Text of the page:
Although you, as a taxpayer, pay for reports by the Congressional Research Service, Congress does not allow you to read them. Fortunately, somebody leaked these reports of interest to environmental journalists.
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Do consumers have a right to know where their food comes from? What if there is a federal law decreeing that they have that right? Not anymore. None of that matters. International trade treaties — nowadays often negotiated in secret — trump United States law aimed at protecting consumers.
Investigative reporting in the environmental area depends on the Freedom of Information Act. The latest exposé on GMO lobbying in the New York Times by double-Pulitzer-winner Eric Lipton is a good example.
The battleground over transparency on food origins and ingredients is much wider than labeling of foods that contain genetically modified ingredients, as journalist Elizabeth Grossman points out in a recent piece in Civil Eats.
The Center for Food Safety has sued the Animal and Plant Health Inspection Service under the Freedom of Information Act for withholding information on genetically modified crops (GMOs), after unsuccessfully seeking information over a period of 13 years.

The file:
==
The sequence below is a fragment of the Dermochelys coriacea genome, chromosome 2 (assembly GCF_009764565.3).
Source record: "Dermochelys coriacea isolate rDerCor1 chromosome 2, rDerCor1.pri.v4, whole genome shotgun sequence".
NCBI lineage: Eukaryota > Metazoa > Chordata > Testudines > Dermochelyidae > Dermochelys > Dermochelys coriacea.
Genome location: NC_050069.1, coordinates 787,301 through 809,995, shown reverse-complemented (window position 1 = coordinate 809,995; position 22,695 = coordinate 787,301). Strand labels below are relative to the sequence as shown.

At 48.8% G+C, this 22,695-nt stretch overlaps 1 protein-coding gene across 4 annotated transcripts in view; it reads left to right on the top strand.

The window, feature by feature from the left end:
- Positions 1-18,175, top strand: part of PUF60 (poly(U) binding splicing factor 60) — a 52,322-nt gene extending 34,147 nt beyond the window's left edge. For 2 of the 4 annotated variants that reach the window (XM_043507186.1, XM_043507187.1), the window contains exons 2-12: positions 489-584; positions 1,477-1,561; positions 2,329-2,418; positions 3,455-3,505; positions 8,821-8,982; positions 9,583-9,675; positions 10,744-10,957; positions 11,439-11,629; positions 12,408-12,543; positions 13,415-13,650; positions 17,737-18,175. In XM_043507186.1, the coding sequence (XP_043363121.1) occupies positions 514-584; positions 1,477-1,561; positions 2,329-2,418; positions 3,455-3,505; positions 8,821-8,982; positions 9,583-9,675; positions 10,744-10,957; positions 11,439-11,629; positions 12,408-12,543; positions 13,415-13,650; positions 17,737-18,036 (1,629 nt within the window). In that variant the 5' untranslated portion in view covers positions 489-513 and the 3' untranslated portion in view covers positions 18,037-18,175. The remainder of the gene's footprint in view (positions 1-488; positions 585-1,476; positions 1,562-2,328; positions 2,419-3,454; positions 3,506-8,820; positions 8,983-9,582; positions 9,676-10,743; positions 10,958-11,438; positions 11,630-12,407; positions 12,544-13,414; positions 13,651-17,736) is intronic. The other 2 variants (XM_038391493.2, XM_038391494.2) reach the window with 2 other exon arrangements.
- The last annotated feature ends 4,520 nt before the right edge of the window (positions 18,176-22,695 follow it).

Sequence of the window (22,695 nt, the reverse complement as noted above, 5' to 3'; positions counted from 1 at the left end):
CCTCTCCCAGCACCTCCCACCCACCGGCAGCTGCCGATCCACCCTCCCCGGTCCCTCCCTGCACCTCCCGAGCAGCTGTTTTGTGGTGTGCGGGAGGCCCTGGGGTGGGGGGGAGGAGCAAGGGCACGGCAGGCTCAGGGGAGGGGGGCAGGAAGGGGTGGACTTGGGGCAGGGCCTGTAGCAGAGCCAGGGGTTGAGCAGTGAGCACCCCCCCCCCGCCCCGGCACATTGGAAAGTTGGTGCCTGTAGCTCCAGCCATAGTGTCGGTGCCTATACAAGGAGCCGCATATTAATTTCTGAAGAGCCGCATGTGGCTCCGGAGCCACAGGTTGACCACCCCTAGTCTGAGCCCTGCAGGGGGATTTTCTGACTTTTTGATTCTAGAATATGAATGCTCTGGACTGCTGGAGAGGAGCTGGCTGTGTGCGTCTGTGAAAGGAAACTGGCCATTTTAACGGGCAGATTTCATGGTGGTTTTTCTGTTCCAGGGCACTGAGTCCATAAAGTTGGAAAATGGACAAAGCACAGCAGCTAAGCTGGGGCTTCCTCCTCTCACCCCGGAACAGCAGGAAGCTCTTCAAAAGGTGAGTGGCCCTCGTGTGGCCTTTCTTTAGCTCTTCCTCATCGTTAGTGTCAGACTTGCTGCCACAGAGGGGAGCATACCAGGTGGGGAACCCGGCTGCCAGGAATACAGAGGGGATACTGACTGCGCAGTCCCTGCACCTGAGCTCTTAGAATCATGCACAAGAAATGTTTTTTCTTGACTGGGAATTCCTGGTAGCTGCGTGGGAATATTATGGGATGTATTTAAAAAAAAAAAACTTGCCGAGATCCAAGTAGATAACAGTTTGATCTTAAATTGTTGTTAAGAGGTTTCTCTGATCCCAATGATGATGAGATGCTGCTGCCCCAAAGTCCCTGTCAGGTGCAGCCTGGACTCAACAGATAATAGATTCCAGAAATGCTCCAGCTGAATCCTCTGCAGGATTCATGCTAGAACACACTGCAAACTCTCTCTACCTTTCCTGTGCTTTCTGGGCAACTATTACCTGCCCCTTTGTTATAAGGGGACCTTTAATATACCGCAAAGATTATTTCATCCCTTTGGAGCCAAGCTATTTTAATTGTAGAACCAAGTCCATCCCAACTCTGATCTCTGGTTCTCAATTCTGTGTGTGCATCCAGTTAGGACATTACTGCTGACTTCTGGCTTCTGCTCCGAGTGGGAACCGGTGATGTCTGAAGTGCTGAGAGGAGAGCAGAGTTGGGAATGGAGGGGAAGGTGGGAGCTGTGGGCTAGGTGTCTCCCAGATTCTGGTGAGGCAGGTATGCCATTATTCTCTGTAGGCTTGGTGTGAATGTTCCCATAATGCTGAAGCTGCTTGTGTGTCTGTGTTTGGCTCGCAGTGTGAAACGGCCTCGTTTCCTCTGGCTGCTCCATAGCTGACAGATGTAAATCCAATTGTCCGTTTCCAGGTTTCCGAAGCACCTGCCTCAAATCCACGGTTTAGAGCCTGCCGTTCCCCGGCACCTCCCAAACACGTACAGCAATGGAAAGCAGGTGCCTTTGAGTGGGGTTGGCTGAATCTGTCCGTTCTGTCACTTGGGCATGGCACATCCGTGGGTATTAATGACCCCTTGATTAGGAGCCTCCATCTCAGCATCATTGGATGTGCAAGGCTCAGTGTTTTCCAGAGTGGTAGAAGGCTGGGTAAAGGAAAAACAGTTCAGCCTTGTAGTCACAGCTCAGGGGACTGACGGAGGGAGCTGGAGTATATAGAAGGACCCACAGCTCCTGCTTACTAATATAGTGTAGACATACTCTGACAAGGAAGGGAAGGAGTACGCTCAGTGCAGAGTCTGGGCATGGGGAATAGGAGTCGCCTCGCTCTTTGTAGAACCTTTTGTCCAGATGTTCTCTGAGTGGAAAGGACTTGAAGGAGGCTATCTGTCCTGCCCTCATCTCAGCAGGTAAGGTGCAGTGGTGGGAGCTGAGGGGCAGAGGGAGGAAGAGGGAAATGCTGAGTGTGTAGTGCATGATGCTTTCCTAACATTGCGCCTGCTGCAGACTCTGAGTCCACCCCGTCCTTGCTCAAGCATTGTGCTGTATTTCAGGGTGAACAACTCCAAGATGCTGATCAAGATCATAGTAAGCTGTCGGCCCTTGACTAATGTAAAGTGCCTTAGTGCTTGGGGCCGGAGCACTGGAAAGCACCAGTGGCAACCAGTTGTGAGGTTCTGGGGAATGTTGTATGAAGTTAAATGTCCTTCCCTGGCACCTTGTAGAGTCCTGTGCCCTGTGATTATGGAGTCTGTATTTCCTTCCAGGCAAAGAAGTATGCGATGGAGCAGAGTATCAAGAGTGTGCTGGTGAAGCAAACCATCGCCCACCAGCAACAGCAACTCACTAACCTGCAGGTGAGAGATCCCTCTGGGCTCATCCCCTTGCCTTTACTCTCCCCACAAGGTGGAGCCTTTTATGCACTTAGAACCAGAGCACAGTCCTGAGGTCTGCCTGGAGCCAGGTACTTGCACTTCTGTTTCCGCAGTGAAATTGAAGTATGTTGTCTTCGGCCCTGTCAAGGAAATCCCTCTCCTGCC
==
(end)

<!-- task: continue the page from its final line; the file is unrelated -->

Four journalists and a food writer have had their notes subpoenaed in a company's $1.2-billion defamation lawsuit against ABC News for calling its product, a common hamburger additive, "pink slime."
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Kentucky is the latest state to consider legislation criminalizing undercover photography of animal abuse in farm operations, which often ends up in the news. But Democratic Rep. Joni Jenkins (pictured), who sponsored the measure to which the Senate attached the Ag-Gag language, says she won't call it up in the House.
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The Reporters Committee for Freedom of the Press and 16 other journalism organizations, including the publishers of two major Utah newspapers, filed a friend-of-the-court brief December 10, 2013, arguing that Utah's ag-gag law infringes on constitutionally protected newsgathering rights.